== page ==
Peaks and troughs – SA’s annual kitten season is rough ride

The number of animals RSPCA South Australia takes in each year can be staggering. In the 2020/2021 financial year, a whopping 4,927 cats and kittens came through our animal care centres – more than twice the number of dogs and puppies (2,171). Suffice to say, caring for and rehoming cats and kittens is a goliath task.

Our annual intake of kittens, in particular, places an enormous strain on our resources and our three animal care centres, in particular our main centre at Lonsdale. Unlike the steady trickle of puppies, kittens come in waves and, as we approach summer, we are preparing for the tidal wave caused by SA’s annual kitten season.

Kitten season is a chart-topper

You could mistake the chart above for a weather chart, with October through to February seeing a dramatic spike of kittens in our care.

During these warmer months, our animal care centres are inundated with hundreds of furry little newborns, each a product of this period known as kitten season. As the days warm and lengthen, female cats start to come ‘on heat,’ and will seek multiple male cats to breed with. During February 2020, our feline intake number peaked at 752, a figure three times higher than it had been eight months prior, in the heart of winter (16 August 2019).

The delicate dance of cats coming in and cats going out

Kitten season heavily skews the Lonsdale’s Animal Care Centre’s delicate balance of incoming and outgoing kittens. Incoming kittens arrive at the shelter each day from various sources including owner surrender, unowned or ‘stray’ and via RSPCA’s Animal Ambulance team. A kitten’s outgoing journey can be into a new home, by being adopted directly from RSPCA or from our partner outlets (including Petbarn stores), or back to their own home after being reclaimed by their owners. The ‘in-care’ line on the graph (represented above in blue) is the number of kittens remaining in our care at the end of each day.

During spring, a large proportion of incoming kittens are too young to be made available for adoption. Newborns remain in our care for a minimum of 10 weeks, thus creating a sharp rise in our closing inventory (in-care) numbers from October through to February. After 10+ weeks, they are big enough to be desexed and adopted, (they are, of course, microchipped and fully vaccinated as well).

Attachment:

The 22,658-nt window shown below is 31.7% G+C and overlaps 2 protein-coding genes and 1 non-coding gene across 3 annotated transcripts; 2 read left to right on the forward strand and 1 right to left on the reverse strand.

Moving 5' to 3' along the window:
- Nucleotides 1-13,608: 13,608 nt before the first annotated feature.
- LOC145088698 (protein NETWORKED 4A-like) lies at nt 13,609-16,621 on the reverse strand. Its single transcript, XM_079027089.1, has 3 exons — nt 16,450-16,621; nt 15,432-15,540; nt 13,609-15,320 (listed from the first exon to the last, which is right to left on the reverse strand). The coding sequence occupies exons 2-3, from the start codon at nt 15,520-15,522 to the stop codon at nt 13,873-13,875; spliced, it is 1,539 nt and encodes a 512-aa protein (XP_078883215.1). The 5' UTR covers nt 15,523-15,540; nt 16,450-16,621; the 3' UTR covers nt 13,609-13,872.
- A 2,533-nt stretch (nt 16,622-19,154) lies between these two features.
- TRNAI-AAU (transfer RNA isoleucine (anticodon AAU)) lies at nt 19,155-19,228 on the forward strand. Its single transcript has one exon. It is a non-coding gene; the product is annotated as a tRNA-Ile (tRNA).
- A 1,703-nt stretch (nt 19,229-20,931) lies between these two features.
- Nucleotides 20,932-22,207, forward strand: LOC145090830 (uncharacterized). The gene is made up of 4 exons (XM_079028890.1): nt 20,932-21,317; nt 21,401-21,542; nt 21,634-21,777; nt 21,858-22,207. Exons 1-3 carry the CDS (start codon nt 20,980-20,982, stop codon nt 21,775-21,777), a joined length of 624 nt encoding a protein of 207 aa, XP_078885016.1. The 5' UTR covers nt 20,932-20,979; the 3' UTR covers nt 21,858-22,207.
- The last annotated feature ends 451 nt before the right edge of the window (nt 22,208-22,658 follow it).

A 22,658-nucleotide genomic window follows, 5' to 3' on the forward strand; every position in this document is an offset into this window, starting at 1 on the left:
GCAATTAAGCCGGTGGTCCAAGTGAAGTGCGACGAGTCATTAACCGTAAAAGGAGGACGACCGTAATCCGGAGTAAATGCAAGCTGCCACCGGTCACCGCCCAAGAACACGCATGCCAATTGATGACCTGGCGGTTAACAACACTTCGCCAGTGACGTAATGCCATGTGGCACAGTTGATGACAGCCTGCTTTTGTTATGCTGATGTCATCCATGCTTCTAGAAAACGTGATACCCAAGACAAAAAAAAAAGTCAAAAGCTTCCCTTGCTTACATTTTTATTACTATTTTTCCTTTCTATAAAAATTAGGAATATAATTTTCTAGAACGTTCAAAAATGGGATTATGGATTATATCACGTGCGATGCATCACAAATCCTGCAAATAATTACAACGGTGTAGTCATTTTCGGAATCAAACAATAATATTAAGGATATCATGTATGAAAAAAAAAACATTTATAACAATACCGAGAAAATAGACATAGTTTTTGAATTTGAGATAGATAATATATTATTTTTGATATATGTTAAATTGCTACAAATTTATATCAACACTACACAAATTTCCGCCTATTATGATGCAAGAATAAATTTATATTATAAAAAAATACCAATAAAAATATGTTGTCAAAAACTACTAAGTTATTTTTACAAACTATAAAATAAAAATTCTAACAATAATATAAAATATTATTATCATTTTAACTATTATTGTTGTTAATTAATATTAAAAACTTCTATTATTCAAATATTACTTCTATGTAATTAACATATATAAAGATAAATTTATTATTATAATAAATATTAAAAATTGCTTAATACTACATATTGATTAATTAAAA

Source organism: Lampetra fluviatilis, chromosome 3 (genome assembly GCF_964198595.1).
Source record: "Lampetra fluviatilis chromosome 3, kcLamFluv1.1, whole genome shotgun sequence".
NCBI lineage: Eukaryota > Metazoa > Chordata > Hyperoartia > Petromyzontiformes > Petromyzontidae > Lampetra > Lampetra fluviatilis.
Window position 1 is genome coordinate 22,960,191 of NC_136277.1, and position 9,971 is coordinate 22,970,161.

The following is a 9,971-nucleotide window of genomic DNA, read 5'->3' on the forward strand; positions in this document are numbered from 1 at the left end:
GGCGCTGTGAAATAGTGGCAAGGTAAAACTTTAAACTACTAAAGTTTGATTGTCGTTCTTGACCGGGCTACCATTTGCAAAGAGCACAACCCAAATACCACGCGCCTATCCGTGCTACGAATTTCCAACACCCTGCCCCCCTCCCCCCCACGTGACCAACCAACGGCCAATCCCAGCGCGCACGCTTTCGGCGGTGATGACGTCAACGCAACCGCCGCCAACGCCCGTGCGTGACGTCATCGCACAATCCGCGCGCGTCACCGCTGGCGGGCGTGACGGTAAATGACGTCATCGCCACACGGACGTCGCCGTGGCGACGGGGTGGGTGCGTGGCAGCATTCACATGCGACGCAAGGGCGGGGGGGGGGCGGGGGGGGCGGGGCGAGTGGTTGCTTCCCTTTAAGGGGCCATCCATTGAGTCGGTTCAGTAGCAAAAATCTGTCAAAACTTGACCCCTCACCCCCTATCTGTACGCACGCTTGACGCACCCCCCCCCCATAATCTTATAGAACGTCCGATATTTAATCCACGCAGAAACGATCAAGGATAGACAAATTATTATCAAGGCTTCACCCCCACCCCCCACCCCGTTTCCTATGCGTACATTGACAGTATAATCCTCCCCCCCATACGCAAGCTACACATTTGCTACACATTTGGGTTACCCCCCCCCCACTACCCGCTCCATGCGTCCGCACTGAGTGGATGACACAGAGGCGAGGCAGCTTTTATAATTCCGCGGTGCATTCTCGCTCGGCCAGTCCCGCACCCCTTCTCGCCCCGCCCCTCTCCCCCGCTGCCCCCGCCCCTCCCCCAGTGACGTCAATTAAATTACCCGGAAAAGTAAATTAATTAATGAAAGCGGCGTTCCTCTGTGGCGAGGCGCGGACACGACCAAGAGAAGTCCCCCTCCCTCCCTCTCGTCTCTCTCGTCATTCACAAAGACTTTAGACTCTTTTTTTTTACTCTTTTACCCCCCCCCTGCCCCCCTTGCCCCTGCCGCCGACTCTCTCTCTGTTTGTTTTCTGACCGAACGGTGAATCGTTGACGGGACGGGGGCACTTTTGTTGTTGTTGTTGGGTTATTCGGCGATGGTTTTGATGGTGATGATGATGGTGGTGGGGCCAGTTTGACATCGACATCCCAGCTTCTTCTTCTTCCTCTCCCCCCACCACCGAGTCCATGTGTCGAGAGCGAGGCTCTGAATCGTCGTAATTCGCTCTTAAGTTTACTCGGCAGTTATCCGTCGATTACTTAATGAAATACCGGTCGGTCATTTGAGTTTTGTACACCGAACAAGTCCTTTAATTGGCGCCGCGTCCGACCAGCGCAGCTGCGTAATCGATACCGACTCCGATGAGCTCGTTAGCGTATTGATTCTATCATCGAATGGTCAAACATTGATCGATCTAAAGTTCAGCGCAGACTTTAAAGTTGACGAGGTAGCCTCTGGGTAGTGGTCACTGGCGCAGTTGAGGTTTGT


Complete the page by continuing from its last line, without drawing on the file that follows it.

Looking at the graph below, you can see that towards the end of kitten season there is a sharp decline in numbers as we head into winter.

Onsite versus offsite care

Foster caring has become an integral part of RSPCA’s animal care operations. No matter how good the care is at our centres, animals always thrive more in loving, skilled foster homes.

This change in RSPCA’s animal care model, from in-centre to foster, began in earnest in 2018. Since then, we have seen overwhelming support from our community to care for animals in their homes. Since November 2018, there have only been seven months when more kittens were being accommodated in our Animal Care Centres than in the private homes of volunteer foster carers.

The 2021 kitten season is set to be the biggest one ever

As we edge closer to the summer spike in kitten numbers, we have already exceeded the numbers for the same time last year. We currently have about 520 felines in care – half of them cats and half kittens. Desexing is the ultimate solution and a legal requirement under SA’s Dog and Cat Management Act. But while we still have a lot of indiscriminate breeding, RSPCA is left to deal with the furry consequences.

Again, our foster volunteers will play a monumental role in providing care for felines over the summer, preparing them to find new homes in 2022. However, we need more foster volunteers to get us through this busy time! If you are interested in becoming a foster carer, please follow the link provided HERE.

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